Category Archives: Employment
“NEW YORK (Reuters) – More employers in the United States plan to hire workers next quarter than in any period since the fourth quarter of 2008, according to a survey by Manpower Group, the global employment services giant.
Manpower’s quarterly survey released Tuesday found most employers around the globe were uncertain about hiring more workers in the July through September period given tepid consumer demand. There were certain bright spots, however, with employers in the United States and some parts of Europe feeling cautiously optimistic.
“If you look at it from a global perspective, the overall feeling is that there are definitely challenges,” said Manpower’s CEO Jeff Joerres. But he said employers are more optimistic than in past months about global economic prospects.
Manpower, which surveyed 42 economies, found that employers in 31 countries and territories planned to hire next quarter. Hiring intentions strengthened in 17 economies, including Spain, Greece and the United States, compared to the previous quarter.
Hiring intentions remained unchanged in four economies and weakened in 21, including France, China and India….”
Unemployment rate stands at: 7.6%
April was revised 149k
Government and manufacturing lose steam
“As the world waits breathless for some Goldilocks print in tomorrow’s non-farm payroll data, Gallup’s most recent survey of employment trends does not paint a pretty picture for the real economy. Though, by the ‘adjustment bureau’ and their Arima-X goal-seeking, nothing is ever clear, not only is the payroll-to-population (the number of people working) worse than a year ago but the unemployment rate is also rising with under-employment – at 18.0% – near 15 month highs. If the NFP print plays out in line with this, the estimate of 165k will be woefully over-optimistic, leaving the question of whether bad-is-good, or have we crossed the Rubicon of belief in moar is better.
The U.S. Payroll to Population employment rate (P2P), as measured by Gallup, worsened in May, dropping to 43.9%, from 44.5% in April. P2P is also down from May 2012, when it was 44.4%
The decline in P2P versus 2012 indicates that fewer people worked full-time for an employer this May compared with a year ago. The 43.9% found this May is similar to the 43.7% recorded in 2011 and 44.0% in 2010.
Gallup’s P2P metric is an estimate of the percentage of the U.S. adult population aged 18 and older who are employed full time by an employer for at least 30 hours per week. P2P is not seasonally adjusted.
Gallup’s unadjusted unemployment rate for the U.S. workforce was 7.9% for the month of May, a half-point increase over April, and statistically unchanged from May 2012 (8.0%).
Gallup’s seasonally adjusted U.S. unemployment rate for May was 8.2%, up from 7.8% in April…..”
continuing claims of 2.95m…
“Zynga confirmed it was laying off 18 percent of its workforce — which represents 520 employees — in a bid to reduce costs, as it seeks to drastically restructure its troubled business.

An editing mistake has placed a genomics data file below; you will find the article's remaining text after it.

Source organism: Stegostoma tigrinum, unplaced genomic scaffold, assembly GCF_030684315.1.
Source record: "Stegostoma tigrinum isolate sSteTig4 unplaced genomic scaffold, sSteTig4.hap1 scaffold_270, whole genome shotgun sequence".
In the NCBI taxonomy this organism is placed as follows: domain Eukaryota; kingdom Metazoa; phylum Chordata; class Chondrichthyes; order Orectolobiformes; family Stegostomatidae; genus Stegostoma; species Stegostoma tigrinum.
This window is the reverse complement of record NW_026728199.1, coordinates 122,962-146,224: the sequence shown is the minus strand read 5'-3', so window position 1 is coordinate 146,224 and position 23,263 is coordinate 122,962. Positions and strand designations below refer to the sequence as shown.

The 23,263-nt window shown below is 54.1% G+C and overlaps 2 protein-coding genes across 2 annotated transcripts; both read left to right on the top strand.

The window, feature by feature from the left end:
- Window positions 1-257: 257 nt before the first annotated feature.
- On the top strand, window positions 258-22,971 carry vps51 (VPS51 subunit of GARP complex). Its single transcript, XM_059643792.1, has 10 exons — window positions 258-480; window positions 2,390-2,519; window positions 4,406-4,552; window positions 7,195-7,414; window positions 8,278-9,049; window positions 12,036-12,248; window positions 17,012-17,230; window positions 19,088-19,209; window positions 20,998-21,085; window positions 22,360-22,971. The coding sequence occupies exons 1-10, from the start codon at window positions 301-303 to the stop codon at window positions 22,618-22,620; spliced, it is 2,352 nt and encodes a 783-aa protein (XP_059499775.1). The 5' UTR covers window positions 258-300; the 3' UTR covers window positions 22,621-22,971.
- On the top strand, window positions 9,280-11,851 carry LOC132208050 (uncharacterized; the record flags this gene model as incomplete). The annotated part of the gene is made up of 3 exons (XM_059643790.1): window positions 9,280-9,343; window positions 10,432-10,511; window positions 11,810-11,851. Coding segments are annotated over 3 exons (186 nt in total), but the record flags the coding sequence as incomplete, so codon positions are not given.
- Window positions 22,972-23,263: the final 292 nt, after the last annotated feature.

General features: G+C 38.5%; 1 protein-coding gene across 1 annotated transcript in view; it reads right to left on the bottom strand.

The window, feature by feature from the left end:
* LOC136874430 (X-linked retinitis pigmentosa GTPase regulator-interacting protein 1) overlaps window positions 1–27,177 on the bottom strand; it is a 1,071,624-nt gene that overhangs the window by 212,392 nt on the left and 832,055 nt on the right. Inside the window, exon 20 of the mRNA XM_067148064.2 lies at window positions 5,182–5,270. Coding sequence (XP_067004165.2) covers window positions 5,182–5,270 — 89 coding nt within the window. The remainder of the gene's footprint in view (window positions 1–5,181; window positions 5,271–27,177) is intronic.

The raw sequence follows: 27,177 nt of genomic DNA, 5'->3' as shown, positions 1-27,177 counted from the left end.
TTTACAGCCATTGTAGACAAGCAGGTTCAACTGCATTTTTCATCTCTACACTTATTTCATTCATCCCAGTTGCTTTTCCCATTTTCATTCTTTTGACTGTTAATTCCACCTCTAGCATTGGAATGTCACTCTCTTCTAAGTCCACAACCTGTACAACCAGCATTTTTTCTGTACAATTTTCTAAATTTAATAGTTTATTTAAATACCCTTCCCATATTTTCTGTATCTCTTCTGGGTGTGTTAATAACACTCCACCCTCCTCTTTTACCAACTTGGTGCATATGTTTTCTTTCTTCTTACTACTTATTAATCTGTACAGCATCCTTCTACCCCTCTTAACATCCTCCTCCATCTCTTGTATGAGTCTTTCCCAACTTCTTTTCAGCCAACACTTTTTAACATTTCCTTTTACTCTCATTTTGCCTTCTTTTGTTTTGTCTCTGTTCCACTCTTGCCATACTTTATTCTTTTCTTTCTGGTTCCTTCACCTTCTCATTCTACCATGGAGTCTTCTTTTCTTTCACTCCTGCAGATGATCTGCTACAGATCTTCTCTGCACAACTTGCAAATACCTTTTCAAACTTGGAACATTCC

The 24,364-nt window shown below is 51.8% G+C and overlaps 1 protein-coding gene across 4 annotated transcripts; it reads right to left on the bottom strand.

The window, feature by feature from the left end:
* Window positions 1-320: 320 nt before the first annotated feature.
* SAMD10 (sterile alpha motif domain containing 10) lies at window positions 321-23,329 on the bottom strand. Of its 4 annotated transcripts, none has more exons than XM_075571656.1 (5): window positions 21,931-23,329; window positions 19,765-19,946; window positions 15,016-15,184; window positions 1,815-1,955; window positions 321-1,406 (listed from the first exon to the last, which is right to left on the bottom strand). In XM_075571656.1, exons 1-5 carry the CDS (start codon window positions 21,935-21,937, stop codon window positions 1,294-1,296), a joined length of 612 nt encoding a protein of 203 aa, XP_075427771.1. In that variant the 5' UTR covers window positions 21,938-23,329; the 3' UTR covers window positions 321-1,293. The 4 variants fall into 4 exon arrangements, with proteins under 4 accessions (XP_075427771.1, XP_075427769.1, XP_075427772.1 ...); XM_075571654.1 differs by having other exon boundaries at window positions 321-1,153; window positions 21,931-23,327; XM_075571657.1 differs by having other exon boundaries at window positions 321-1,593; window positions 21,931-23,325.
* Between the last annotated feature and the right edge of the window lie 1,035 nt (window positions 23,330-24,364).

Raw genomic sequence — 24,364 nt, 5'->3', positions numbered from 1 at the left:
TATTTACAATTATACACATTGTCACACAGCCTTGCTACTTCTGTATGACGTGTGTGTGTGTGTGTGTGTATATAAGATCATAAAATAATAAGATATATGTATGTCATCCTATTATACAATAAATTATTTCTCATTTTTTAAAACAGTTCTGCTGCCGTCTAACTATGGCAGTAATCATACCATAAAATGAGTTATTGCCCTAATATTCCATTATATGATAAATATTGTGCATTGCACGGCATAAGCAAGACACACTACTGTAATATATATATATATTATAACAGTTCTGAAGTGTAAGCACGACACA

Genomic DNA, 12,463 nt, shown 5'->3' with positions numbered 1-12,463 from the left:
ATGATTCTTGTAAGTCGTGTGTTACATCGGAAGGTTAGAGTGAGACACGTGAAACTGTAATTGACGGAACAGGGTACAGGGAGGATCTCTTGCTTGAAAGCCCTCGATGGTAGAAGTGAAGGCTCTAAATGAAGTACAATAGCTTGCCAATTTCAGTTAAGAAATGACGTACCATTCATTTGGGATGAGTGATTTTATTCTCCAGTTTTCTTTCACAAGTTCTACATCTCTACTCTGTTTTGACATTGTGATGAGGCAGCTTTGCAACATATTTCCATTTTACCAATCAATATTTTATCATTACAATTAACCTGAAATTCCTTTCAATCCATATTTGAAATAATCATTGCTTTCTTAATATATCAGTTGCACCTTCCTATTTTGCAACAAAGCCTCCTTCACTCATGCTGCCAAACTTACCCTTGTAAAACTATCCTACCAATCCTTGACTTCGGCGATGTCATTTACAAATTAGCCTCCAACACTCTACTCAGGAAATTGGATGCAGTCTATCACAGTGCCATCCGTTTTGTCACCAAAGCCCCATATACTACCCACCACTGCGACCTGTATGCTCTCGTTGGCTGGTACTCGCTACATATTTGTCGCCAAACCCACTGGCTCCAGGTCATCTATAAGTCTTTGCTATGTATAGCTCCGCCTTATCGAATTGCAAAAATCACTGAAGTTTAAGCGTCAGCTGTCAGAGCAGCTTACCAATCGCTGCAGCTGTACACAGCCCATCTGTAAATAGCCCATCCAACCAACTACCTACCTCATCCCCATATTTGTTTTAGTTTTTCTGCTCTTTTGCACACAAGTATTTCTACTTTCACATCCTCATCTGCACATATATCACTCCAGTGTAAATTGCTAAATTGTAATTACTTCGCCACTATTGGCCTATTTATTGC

The move today will affect every part of the San Francisco social gaming company, cutting $80 million in staff costs. It will also include the closing of its offices in New York, Los Angeles and Dallas, as well as other infrastructure costs, adding to the total expense reduction.
In addition, Zynga has now said in a press release that it is downgrading in its investor guidance for the second quarter with results at the lower end of what Wall Street has been expecting….”
“German unemployment rose more than four times as much as economists estimated in May as the euro area’s sovereign debt crisis and a long winter took their toll on Europe’s largest economy.
The number of people out of work climbed a seasonally adjusted 21,000 to 2.96 million, the Nuremberg-based Federal Labor Agency said today. That’s the fourth straight monthly gain. Economists predicted an increase of 5,000, according to the median of 35 estimates in aBloomberg News survey. The adjusted jobless rate held at 6.9 percent, just above a two-decade low of 6.8 percent….”
last week revised up to 363k…..
“Business at executive-recruitment companies is improving, buoyed by increasing confidence among corporate leaders and a stabilization in hiring for senior positions in the financial-services industry.
Heidrick & Struggles International Inc. (HSII) and Russell Reynolds Associates say they see some increase in demand, a trend that was echoed in a recent survey of consultants by William Blair & Co., an independent investment firm. Meanwhile, sentiment among chief executive officers strengthened in April to the highest level in almost two years, as the Chief Executive magazine confidence index rose to 6.07 from 5.55 the prior month, based on an e-mail survey conducted by the magazine.
Rising CEO confidence is a “key indicator” that’s helping to boost demand in the executive-recruitment industry, saidTimothy Ghriskey, chief investment officer at Solaris Asset Management in New York, which manages more than $1.5 billion. “In the mid-to-later stages of an economic expansion, competition for business leadership intensifies, prompting more companies to employ search firms to attract talent.”
Gross domestic product expanded at a 2.5 percent annualized rate in the three months ended March 31, following a 0.4 percent gain in the fourth quarter, according to the Commerce Department. Growth was slower than the 3 percent median estimate of economists surveyed by Bloomberg.
“WASHINGTON (AP) — The number of Americans who applied for unemployment benefits fell by 4,000 last week to a seasonally adjusted 323,000, a fresh five-year low. The decline signals fewer layoffs and possibly more hiring.